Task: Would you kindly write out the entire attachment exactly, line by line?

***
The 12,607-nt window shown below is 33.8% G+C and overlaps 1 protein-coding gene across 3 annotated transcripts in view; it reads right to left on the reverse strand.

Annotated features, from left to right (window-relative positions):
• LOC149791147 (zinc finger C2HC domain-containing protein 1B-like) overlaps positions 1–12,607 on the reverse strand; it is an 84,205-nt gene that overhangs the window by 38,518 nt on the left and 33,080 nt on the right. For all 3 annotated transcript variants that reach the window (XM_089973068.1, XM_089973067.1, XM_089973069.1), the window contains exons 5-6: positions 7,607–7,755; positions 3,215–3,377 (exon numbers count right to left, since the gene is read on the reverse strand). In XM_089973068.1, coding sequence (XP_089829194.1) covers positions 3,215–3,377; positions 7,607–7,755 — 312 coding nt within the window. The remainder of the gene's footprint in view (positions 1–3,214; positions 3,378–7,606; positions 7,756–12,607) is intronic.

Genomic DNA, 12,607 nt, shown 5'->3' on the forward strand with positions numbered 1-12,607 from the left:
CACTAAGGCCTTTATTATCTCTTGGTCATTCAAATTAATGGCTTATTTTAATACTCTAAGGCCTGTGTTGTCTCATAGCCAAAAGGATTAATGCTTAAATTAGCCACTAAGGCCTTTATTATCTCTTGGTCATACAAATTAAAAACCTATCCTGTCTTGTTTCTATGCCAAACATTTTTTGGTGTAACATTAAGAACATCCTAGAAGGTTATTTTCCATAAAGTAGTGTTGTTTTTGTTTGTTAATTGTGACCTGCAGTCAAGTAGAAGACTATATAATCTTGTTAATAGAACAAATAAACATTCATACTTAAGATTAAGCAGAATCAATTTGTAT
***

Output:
The 12,607-nt window shown below is 33.8% G+C and overlaps 1 protein-coding gene across 3 annotated transcripts in view; it reads right to left on the reverse strand.

Annotated features, from left to right (window-relative positions):
• LOC149791147 (zinc finger C2HC domain-containing protein 1B-like) overlaps positions 1–12,607 on the reverse strand; it is an 84,205-nt gene that overhangs the window by 38,518 nt on the left and 33,080 nt on the right. For all 3 annotated transcript variants that reach the window (XM_089973068.1, XM_089973067.1, XM_089973069.1), the window contains exons 5-6: positions 7,607–7,755; positions 3,215–3,377 (exon numbers count right to left, since the gene is read on the reverse strand). In XM_089973068.1, coding sequence (XP_089829194.1) covers positions 3,215–3,377; positions 7,607–7,755 — 312 coding nt within the window. The remainder of the gene's footprint in view (positions 1–3,214; positions 3,378–7,606; positions 7,756–12,607) is intronic.

Genomic DNA, 12,607 nt, shown 5'->3' on the forward strand with positions numbered 1-12,607 from the left:
CACTAAGGCCTTTATTATCTCTTGGTCATTCAAATTAATGGCTTATTTTAATACTCTAAGGCCTGTGTTGTCTCATAGCCAAAAGGATTAATGCTTAAATTAGCCACTAAGGCCTTTATTATCTCTTGGTCATACAAATTAAAAACCTATCCTGTCTTGTTTCTATGCCAAACATTTTTTGGTGTAACATTAAGAACATCCTAGAAGGTTATTTTCCATAAAGTAGTGTTGTTTTTGTTTGTTAATTGTGACCTGCAGTCAAGTAGAAGACTATATAATCTTGTTAATAGAACAAATAAACATTCATACTTAAGATTAAGCAGAATCAATTTGTAT